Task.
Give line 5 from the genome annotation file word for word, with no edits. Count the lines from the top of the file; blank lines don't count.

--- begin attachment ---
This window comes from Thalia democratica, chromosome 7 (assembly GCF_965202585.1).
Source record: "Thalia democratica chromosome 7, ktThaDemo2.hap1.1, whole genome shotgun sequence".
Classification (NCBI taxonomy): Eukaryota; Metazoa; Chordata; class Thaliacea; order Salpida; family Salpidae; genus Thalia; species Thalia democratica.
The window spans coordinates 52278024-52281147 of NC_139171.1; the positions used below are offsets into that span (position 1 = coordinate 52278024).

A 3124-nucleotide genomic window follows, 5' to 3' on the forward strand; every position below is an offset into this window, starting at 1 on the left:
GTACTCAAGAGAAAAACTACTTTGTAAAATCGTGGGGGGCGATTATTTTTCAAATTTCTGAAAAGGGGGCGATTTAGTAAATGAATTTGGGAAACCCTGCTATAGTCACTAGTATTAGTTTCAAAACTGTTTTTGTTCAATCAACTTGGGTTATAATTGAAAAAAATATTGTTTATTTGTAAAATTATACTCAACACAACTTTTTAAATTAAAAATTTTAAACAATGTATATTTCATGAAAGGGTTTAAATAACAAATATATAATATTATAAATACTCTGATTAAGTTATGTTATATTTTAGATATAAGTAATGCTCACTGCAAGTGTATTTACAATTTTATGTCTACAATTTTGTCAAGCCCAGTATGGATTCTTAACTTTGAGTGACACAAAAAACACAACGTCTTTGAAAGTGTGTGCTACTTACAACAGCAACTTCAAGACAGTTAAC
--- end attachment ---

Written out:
A 3124-nucleotide genomic window follows, 5' to 3' on the forward strand; every position below is an offset into this window, starting at 1 on the left: